Alien predation in wetlands - the Raccoon dog and waterbird breeding success

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Nummi, P., Väänänen, V-M., Pekkarinen, A-J., Eronen, V., Mikkola-Roos, M., Nurmi, J., Rautiainen, A., & Rusanen, P. (2019). Alien predation in wetlands - the Raccoon dog and waterbird breeding success. Baltic Forestry, 25(2), 228-237. https://doi.org/10.46490/vol25iss2pp228

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Title: Alien predation in wetlands - the Raccoon dog and waterbird breeding success
Author: Nummi, Petri; Väänänen, Veli-Matti; Pekkarinen, Antti-Juhani; Eronen, Visa; Mikkola-Roos, Markku; Nurmi, Jarkko; Rautiainen, Antti; Rusanen, Pekka
Publisher: Baltic Forestry
Date: 2019
Language: en
Belongs to series: Baltic Forestry, 25(2), 228-237
ISSN: 1392-1355
DOI: https://doi.org/10.46490/vol25iss2pp228
URI: http://hdl.handle.net/10138/339877
Abstract: Alien predators are known to potentially strongly affect their prey populations. We studied the impact of raccoon dogs (Nyctereutes procyonoides) on waterbird breeding success in eight semi-urban wetlands in Finland. We manipulated raccoon dog density in two wetlands by removing individuals (2002 protection year, 2003 and 2004 removal years). We additionally performed nest predation experiments. We monitored raccoon dog density, estimated hunting bag size and observed waterbird breeding success. Our hypothesis predicts that the omnivorous raccoon dog plays a role in waterbird breeding success by depredating nests. Our experiments shown that the raccoon dog hunting bag in eutrophic wetlands may be large, as we removed 8.6–20.0 animals per km2. Both our nest predation experiment and field data indicated that raccoon dogs affect the breeding success of waterbirds. We found a significant relationship between raccoon dog density index and predation rate of the artificial nests, but not between red fox (Vulpes vulpes) density and predation on artificial nests. We did not find an association between raccoon dog abundance and the breeding success of mallards (Anas platyrhynchos) and great crested grebes (Podiceps cristatus). However, our study shows that birds species with different breeding strategies – e.g. great crested grebe, mute swan (Cygnus olor), mallard, Eurasian wigeon (Mareca penelope), coot (Fulica atra), lapwing (Vanellus vanellus) and marsh harrier (Circus aeruginosus) – when considered together showed higher breeding success both in 2003 and 2004 when compared to breeding success before removal. There was, however, variation in how strongly the species responded to raccoon dog removal. Our results indicate that the removal of alien raccoon dogs can be an important tool in wetland management.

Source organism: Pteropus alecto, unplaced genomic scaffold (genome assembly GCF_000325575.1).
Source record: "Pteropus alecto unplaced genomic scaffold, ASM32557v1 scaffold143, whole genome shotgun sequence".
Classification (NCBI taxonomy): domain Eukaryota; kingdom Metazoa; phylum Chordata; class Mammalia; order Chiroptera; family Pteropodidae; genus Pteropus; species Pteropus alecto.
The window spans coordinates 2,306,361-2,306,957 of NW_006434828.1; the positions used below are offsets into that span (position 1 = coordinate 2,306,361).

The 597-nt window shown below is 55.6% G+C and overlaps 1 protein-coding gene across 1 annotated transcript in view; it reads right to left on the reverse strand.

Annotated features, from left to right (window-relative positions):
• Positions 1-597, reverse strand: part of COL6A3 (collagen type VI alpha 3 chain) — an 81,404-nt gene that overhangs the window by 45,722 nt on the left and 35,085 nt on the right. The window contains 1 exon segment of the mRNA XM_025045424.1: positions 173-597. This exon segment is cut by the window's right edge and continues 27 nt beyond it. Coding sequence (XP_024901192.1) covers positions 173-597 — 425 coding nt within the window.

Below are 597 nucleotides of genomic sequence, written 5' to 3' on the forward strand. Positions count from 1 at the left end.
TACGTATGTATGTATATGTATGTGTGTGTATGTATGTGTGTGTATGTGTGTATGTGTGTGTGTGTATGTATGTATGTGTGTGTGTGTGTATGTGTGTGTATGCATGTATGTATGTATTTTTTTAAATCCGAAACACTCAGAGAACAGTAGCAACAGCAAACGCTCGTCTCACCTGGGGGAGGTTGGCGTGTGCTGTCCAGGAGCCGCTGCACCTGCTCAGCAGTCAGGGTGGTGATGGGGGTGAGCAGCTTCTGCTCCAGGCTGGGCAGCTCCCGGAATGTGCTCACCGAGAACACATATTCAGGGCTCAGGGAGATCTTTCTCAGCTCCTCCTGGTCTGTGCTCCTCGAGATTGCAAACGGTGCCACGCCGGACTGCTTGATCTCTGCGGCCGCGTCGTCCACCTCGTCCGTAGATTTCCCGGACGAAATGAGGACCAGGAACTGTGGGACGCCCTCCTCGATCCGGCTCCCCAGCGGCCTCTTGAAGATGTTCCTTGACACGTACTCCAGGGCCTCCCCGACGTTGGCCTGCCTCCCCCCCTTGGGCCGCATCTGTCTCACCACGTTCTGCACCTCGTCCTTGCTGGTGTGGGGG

Subject: ducks
invasive species
lapwing
nest predation experiment
Nyctereutes procyonoides
predator removal
breeding
beasts of prey
wetlands
Raccoon dog
Subject (ysa): ankka
tulokaslajit
vierasperäiset lajit
töyhtöhyyppä
petoeläimet
pedot
jalostus
kosteikot
Rights: CC BY 4.0


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